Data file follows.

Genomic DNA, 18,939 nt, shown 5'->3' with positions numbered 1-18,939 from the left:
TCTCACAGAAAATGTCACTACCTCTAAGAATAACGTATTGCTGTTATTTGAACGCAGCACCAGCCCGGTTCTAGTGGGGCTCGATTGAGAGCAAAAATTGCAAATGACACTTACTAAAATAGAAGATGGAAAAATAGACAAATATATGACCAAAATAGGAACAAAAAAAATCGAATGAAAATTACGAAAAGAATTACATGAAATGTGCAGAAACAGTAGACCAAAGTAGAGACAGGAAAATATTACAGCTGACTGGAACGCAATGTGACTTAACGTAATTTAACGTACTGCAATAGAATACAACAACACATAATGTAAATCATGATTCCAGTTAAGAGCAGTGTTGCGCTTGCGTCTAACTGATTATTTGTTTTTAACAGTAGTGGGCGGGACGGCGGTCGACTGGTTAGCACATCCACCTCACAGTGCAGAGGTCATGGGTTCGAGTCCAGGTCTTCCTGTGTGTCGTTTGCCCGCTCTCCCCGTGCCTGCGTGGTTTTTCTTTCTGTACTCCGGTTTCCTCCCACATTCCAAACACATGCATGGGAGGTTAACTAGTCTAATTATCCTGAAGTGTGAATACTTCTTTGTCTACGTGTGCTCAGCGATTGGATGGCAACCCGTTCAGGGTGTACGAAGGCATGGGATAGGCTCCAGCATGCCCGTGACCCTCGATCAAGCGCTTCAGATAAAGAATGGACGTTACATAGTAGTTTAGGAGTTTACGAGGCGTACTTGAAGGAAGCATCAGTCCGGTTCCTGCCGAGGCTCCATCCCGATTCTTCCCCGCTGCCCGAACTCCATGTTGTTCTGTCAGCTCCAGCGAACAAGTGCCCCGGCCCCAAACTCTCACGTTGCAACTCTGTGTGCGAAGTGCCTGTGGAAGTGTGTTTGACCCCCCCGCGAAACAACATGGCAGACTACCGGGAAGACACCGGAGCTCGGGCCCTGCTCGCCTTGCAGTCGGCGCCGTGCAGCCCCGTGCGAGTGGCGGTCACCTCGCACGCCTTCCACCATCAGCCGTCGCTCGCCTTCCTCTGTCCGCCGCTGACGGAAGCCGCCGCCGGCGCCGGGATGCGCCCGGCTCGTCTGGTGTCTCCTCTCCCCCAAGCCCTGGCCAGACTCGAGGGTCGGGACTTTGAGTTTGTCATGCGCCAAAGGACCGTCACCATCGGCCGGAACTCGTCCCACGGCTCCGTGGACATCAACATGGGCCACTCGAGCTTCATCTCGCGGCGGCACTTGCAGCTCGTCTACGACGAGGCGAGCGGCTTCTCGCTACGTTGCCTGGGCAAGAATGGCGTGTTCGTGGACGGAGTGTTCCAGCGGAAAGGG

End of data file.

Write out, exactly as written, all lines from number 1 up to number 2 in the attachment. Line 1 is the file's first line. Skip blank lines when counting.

Genomic DNA, 18,939 nt, shown 5'->3' with positions numbered 1-18,939 from the left:
TCTCACAGAAAATGTCACTACCTCTAAGAATAACGTATTGCTGTTATTTGAACGCAGCACCAGCCCGGTTCTAGTGGGGCTCGATTGAGAGCAAAAATTGCAAATGACACTTACTAAAATAGAAGATGGAAAAATAGACAAATATATGACCAAAATAGGAACAAAAAAAATCGAATGAAAATTACGAAAAGAATTACATGAAATGTGCAGAAACAGTAGACCAAAGTAGAGACAGGAAAATATTACAGCTGACTGGAACGCAATGTGACTTAACGTAATTTAACGTACTGCAATAGAATACAACAACACATAATGTAAATCATGATTCCAGTTAAGAGCAGTGTTGCGCTTGCGTCTAACTGATTATTTGTTTTTAACAGTAGTGGGCGGGACGGCGGTCGACTGGTTAGCACATCCACCTCACAGTGCAGAGGTCATGGGTTCGAGTCCAGGTCTTCCTGTGTGTCGTTTGCCCGCTCTCCCCGTGCCTGCGTGGTTTTTCTTTCTGTACTCCGGTTTCCTCCCACATTCCAAACACATGCATGGGAGGTTAACTAGTCTAATTATCCTGAAGTGTGAATACTTCTTTGTCTACGTGTGCTCAGCGATTGGATGGCAACCCGTTCAGGGTGTACGAAGGCATGGGATAGGCTCCAGCATGCCCGTGACCCTCGATCAAGCGCTTCAGATAAAGAATGGACGTTACATAGTAGTTTAGGAGTTTACGAGGCGTACTTGAAGGAAGCATCAGTCCGGTTCCTGCCGAGGCTCCATCCCGATTCTTCCCCGCTGCCCGAACTCCATGTTGTTCTGTCAGCTCCAGCGAACAAGTGCCCCGGCCCCAAACTCTCACGTTGCAACTCTGTGTGCGAAGTGCCTGTGGAAGTGTGTTTGACCCCCCCGCGAAACAACATGGCAGACTACCGGGAAGACACCGGAGCTCGGGCCCTGCTCGCCTTGCAGTCGGCGCCGTGCAGCCCCGTGCGAGTGGCGGTCACCTCGCACGCCTTCCACCATCAGCCGTCGCTCGCCTTCCTCTGTCCGCCGCTGACGGAAGCCGCCGCCGGCGCCGGGATGCGCCCGGCTCGTCTGGTGTCTCCTCTCCCCCAAGCCCTGGCCAGACTCGAGGGTCGGGACTTTGAGTTTGTCATGCGCCAAAGGACCGTCACCATCGGCCGGAACTCGTCCCACGGCTCCGTGGACATCAACATGGGCCACTCGAGCTTCATCTCGCGGCGGCACTTGCAGCTCGTCTACGACGAGGCGAGCGGCTTCTCGCTACGTTGCCTGGGCAAGAATGGCGTGTTCGTGGACGGAGTGTTCCAGCGGAAAGGG